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Chief Justice’s Dissent Gives Tom Brady Hope on Appeal

Two judges ruled that the “minimum legal standards,” not “perfection,” dictated the NFL’s disciplinary response to Deflategate. A third judge, the chief justice of the 2nd Court of Appeals, labeled Roger Goodell’s process in meting out a four-game suspension to Tom Brady as arbitrary.

The 2-1 ruling in the federal court covering much of New York, Connecticut, and Vermont in favor of the NFL reinstitutes the league’s four-game suspension of the New England Patriots quarterback. But the dissent by Judge Robert Katzmann gives the four-time Super Bowl winner hope that he stands a chance of winning on appeal.

Judge Robert Katzmann pointed to the commissioner’s “shifting rationale for Brady’s discipline.” Specifically, Goodell’s shift in emphasis from a Brady scheme to deflate footballs to a scheme to destroy a cell phone ranks as one such maneuver.

The Bill Clinton-appointed judge writes, “I believe there are significant differences behind the limited findings in the Wells Report and the additional findings the Commissioner made for the first time in his written final decision.” Whereas Wells uses “more probable than not” language to describe an alleged scheme to deflate footballs, Goodell’s final ruling goes much further in concluding that Wells proved such a scheme.

Katzmann describes a suggested quid pro quo between Brady and the ball handlers as problematic. Yes, Brady gave gifts to the Patriots employees accused of involvement. The judge points out that Brady gave many expensive gifts to numerous Patriots employees not involved in the handling of game balls. In other words, providing autographs, memorabilia, and other goods to workers around the team represented normal behavior for Brady.

Perhaps most significantly, Katzmann charges the NFL with breaking its own rules in comparing a transgression involving ball deflation with steroids instead of stickum. Whereas a performance-enhancing drug offense rates a four-game suspension, an offense of using stickum rates a fine of less than $9,000 on a first-time offender. Katzmann says any potential advantage Brady enjoyed in the first half of a 45-7 blowout of the Colts compared more easily to stickum offenses relating to the grip of a ball and not steroid offenses relating to the use of illegal drugs to cheat. In effect, Goodell invented new a punishment for an offense independent of the one dictated by the collective-bargaining agreement between the players and the league.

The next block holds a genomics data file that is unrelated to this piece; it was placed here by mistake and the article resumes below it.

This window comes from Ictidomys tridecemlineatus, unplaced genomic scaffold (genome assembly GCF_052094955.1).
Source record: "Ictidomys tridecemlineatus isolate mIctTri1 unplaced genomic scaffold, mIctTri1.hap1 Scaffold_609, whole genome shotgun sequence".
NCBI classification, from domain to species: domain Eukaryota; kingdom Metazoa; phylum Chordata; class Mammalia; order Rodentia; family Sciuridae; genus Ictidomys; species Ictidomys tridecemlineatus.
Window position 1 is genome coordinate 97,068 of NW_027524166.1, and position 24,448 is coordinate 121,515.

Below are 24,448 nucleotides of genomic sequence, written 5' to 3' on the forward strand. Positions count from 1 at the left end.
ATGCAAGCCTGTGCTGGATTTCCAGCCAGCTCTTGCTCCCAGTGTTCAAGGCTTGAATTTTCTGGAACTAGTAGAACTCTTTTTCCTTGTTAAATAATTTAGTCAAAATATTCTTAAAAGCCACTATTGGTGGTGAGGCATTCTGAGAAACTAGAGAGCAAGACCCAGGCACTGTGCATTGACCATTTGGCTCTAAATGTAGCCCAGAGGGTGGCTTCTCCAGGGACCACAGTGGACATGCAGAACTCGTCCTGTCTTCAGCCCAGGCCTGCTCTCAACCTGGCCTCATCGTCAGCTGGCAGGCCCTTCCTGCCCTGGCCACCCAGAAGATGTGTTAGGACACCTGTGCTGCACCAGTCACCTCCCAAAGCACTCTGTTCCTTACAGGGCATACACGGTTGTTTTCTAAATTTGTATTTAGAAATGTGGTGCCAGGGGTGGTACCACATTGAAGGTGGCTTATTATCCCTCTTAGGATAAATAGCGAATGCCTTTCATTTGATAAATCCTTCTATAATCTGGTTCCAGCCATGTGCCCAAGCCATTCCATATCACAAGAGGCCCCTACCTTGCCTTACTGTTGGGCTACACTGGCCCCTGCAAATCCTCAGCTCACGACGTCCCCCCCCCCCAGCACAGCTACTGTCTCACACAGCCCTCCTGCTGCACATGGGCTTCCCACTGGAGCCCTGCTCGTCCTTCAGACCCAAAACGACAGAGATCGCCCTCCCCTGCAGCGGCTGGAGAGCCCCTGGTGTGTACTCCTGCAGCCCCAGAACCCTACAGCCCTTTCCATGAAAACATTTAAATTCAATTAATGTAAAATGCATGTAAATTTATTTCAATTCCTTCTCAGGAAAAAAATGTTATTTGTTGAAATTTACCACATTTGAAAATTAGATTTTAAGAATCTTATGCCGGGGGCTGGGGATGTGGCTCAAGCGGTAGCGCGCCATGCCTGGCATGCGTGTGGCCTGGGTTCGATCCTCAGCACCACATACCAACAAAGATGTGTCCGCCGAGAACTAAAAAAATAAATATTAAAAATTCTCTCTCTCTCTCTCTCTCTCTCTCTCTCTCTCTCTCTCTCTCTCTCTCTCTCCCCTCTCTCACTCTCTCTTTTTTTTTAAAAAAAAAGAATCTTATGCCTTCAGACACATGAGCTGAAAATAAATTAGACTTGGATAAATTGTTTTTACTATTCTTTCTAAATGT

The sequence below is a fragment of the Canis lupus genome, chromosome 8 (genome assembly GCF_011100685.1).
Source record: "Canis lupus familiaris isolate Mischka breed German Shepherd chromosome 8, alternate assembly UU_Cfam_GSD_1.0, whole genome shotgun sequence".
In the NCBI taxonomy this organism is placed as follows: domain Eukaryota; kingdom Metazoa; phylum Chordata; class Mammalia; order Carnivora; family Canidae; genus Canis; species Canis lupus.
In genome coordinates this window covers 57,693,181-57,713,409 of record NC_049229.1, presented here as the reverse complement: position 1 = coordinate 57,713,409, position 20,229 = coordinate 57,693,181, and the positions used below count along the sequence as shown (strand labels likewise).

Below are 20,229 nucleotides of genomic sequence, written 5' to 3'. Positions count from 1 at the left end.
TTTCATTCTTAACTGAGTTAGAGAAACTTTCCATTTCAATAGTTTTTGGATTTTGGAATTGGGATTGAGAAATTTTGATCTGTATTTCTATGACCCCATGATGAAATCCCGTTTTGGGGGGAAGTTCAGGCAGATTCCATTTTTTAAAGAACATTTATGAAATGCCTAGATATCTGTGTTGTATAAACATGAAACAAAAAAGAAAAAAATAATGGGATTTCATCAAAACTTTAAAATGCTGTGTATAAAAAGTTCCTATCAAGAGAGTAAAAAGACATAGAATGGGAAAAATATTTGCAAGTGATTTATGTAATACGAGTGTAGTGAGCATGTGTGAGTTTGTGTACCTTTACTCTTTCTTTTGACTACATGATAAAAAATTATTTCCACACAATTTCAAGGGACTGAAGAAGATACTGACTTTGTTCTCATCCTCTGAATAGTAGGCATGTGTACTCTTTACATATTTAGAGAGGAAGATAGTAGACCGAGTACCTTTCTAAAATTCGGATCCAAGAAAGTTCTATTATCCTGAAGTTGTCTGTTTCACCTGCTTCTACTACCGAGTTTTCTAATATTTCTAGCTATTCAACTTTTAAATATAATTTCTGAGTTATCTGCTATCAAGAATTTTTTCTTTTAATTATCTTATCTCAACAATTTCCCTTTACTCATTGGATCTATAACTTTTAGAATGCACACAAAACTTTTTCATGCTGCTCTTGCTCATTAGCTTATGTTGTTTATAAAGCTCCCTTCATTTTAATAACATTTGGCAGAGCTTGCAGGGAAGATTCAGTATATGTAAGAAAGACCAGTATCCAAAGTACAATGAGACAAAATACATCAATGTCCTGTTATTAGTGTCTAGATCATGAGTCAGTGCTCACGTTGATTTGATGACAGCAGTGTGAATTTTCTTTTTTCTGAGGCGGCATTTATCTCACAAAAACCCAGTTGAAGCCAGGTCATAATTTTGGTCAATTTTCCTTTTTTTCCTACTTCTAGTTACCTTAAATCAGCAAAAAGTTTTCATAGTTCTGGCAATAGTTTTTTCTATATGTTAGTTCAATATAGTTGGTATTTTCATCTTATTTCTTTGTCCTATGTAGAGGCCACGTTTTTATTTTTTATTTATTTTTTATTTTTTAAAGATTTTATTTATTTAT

The case involved the NFL issuing a four-game suspension as a result of an alleged scheme to deflate footballs below the league-mandated limit. Referees discovered a ball inflated below the limit before halftime after measuring the balls to the minimum before the game. The New England Patriots defeated the Indianapolis Colts in the AFC Championship Game in January of 2015 before winning the Super Bowl two weeks later. The NFL admitted an ignorance of the Ideal Gas Law, which informs that balls, tires, and other inflatables lose air pressure in colder weather, in Brady’s appeal several months after the game.

“The Commissioner’s failure to discuss the penalty for violations of the prohibition on stickum, the Commissioner’s strained reliance on the penalty for violations of the League’s steroid policy, and the Commissioner’s shifting rationale for Brady’s discipline, together, leave me with the firm conviction that his decision in the arbitration appeal was based not on his own interpretation of the CBA,” Katzmann concluded in dissent, “but on ‘his own brand of industrial justice.’”

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